The connections to Akira Kurosawa samurai films, especially The Hidden Fortress, are so overwhelming that Lucas originally attempted to cast the great Japanese actor Toshiro Mifune as Obi-Wan Kenobi. When Mifune turned it down, that role went to Alec Guinness, the one actual movie star in the cast. Guinness had the gravitas that Lucas needed, and he was a familiar face, especially when you consider that audiences had already seen him bearded, dressed in flowing robes, and dispensing desert wisdom in Lawrence Of Arabia 15 years earlier. (Guinness didn’t think much of Star Wars, but he made 2.25% of the movie’s grosses. My man got paid.)
Point is: Lucas’ points of reference came from movies and serials and comics, not from actual human life. He was a pastiche artist. Lucas contemporaries like Martin Scorsese were just as in love with cinematic history, but they mined those shared dreams for moments of messy realism or shock value. Lucas wasn’t interested in any of that. Instead, he did everything he could to push movies into pure self-conscious mythmaking. His vast success is a crazy thing to consider in retrospect.
Lucas spent years writing and rewriting his Star Wars script. His debut film, the 1971 dystopian nightmare THX 1138, had failed at the box office. His follow-up, the low-budget 1973 teenage flashback American Graffiti, was a surprise smash. With Star Wars, Lucas aimed squarely at audiences of children, but he imagined a world of tremendous scope. Tiny little one-off lines in Lucas’ Star Wars script would later launch entire spinoff novels and TV series. It’s a testament to the level of writing; you hear someone say the words “clone wars,” with no added context, and you want to know more.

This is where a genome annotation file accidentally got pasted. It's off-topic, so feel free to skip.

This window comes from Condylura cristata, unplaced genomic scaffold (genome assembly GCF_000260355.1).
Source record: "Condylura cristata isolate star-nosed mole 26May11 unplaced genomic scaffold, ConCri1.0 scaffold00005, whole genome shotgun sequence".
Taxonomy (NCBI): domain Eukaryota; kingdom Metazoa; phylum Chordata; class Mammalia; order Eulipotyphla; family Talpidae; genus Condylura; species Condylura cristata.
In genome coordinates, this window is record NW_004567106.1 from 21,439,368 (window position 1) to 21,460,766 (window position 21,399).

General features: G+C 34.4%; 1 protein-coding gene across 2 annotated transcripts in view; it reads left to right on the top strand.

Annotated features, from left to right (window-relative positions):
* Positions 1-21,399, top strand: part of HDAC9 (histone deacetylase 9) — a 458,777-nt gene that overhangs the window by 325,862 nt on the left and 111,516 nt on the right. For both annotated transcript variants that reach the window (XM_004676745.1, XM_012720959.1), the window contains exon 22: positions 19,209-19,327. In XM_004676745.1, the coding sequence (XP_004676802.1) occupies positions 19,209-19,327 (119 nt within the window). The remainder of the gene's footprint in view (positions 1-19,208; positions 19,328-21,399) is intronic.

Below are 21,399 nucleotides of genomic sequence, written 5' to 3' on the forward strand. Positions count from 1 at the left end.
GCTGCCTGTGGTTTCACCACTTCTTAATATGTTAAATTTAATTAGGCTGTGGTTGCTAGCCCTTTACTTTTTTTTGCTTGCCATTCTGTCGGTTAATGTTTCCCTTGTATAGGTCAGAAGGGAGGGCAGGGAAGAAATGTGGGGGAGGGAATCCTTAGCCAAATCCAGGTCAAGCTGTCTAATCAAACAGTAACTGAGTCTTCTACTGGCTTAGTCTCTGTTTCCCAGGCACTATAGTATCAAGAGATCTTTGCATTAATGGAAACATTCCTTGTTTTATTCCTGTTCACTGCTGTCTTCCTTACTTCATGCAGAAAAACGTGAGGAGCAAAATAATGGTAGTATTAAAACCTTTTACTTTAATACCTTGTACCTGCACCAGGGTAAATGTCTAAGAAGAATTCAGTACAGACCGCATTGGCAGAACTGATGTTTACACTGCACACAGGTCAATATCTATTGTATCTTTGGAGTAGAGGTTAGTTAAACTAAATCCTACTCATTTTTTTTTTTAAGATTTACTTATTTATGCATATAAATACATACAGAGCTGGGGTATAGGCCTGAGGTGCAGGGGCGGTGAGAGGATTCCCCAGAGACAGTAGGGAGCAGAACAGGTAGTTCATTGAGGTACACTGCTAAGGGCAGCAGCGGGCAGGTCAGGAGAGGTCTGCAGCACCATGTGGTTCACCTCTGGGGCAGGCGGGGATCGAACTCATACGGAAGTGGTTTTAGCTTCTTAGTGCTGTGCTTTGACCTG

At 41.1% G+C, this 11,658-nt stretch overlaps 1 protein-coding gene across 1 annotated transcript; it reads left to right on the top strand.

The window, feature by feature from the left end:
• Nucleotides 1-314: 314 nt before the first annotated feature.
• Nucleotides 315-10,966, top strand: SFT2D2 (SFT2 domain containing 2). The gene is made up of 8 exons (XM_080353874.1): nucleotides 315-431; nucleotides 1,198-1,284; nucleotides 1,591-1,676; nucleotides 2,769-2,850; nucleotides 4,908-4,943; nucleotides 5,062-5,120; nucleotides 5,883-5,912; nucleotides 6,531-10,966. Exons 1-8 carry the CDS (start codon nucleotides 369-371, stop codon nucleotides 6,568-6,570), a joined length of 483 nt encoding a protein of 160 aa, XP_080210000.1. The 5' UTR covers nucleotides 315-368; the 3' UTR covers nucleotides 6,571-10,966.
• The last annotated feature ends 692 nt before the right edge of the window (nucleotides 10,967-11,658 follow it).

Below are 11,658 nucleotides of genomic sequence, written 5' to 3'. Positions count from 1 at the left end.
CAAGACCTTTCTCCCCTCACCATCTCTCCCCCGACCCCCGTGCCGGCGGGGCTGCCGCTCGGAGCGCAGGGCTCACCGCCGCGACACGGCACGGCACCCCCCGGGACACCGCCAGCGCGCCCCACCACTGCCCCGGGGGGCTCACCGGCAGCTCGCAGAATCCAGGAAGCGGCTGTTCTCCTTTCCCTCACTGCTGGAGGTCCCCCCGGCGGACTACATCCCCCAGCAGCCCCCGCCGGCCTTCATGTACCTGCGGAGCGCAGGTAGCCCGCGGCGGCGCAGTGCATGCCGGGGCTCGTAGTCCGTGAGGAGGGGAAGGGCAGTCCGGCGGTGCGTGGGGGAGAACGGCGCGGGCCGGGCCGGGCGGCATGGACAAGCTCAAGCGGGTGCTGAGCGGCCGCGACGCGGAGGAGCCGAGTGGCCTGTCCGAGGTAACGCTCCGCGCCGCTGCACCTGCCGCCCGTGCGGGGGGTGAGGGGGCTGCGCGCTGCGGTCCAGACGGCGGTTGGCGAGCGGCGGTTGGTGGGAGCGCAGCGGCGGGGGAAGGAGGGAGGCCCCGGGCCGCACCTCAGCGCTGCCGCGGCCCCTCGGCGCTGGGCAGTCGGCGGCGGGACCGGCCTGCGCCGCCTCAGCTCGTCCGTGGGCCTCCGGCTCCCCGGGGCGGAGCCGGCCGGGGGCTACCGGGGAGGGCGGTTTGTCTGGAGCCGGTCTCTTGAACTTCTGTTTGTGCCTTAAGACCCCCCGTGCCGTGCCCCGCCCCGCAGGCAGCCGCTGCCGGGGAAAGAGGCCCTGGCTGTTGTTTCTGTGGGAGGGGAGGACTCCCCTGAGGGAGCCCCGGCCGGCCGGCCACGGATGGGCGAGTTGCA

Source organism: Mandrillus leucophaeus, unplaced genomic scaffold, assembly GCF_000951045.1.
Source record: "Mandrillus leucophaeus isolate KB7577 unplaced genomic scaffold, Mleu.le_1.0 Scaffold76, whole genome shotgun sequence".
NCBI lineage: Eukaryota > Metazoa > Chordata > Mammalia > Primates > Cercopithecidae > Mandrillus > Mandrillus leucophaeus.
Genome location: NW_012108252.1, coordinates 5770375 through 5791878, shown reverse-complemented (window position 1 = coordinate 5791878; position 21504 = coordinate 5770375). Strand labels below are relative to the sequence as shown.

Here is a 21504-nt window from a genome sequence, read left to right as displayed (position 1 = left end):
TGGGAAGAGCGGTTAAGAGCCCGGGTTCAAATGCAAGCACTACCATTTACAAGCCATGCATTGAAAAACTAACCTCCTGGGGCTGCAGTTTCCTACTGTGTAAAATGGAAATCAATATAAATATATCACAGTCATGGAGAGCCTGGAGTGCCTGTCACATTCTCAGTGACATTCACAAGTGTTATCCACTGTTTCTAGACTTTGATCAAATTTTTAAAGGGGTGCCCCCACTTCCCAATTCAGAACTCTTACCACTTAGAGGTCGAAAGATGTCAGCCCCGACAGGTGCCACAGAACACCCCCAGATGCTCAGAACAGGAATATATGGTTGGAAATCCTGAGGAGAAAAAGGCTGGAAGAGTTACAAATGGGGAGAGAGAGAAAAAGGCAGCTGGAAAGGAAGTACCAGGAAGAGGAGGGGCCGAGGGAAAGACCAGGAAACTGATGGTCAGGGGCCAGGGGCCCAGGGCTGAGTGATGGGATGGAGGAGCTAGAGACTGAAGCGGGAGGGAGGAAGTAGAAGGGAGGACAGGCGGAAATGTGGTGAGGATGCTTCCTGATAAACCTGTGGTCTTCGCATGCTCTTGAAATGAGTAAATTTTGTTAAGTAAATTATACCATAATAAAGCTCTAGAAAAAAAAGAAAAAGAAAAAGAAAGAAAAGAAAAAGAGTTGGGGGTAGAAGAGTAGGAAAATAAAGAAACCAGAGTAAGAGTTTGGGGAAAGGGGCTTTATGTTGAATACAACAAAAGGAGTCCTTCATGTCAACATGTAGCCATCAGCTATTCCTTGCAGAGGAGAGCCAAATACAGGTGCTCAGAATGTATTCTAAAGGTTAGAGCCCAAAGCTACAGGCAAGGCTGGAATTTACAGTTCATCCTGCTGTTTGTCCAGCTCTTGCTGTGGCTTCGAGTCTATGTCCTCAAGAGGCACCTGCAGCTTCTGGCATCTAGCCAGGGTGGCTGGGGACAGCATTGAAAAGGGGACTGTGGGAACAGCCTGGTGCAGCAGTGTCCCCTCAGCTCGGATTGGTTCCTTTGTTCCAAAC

Lucas made a whole lot of extremely smart decisions when making Star Wars. He turned down an extra $500,000 in salary, for instance, to own the rights to his sequels and toys—understanding, long before the movie studios, that both of those things could be absolute goldmines. And he made some brilliant decisions in casting and in imagining the feel of the thing. Lucas knew, for instance, that fantastical exposition would go down a lot easier when delivered by a weathered, weary Shakespearean actor. When he cast Alec Guinness, he set the stage for decades of similar casting decisions; the Lord Of The Rings and Harry Potter movies would be almost unthinkable without that calculation.
Lucas also had the foresight to cast Harrison Ford as the wisecracking space pirate Han Solo. Ford had spent years as an unnoticed background actor, and he’d left the studio system to work as a carpenter. He was 34 when he was cast in Star Wars, and it’s amazing to consider that someone with that much laconic presence could go that long without catching a break. How did every room not stop when Harrison Ford walked in? It’s a mystery. But Lucas, who’d already cast Ford in a small American Graffiti part, apparently understood the actor’s inherent charisma.
Star Wars sometimes gets knocked for its performances, but I like all of them. Luke Skywalker should be a slightly whiny and annoying kid; that’s the point of the character. He’s sick of living with his family, and he’s terrified of staying in the same place forever. You know that kid. Maybe you’ve been that kid. He sucks. He’s annoying. He has to be. It’s part of the journey. And Carrie Fisher, 19 when she was cast, is tough and funny and unflappable and entirely at home in Lucas’ dreamworld. She should’ve been as big a star as Ford.
Beyond the leads, Lucas came up with characters like a shaggy space-ape co-pilot, so he cast the 7'3" Peter Mayhew. He imagined a small, sassy beeping robot, so he cast the 3'8" Kenny Baker. Lucas found hulking British bodybuilder David Prowse to fill the Darth Vader costume, and he gave the character the voice of James Earl Jones, maybe the most sonorous and commanding in the world. This character could’ve easily come off as deeply silly, so Lucas used everything at his disposal to make sure that Vader was impressive and imposing instead.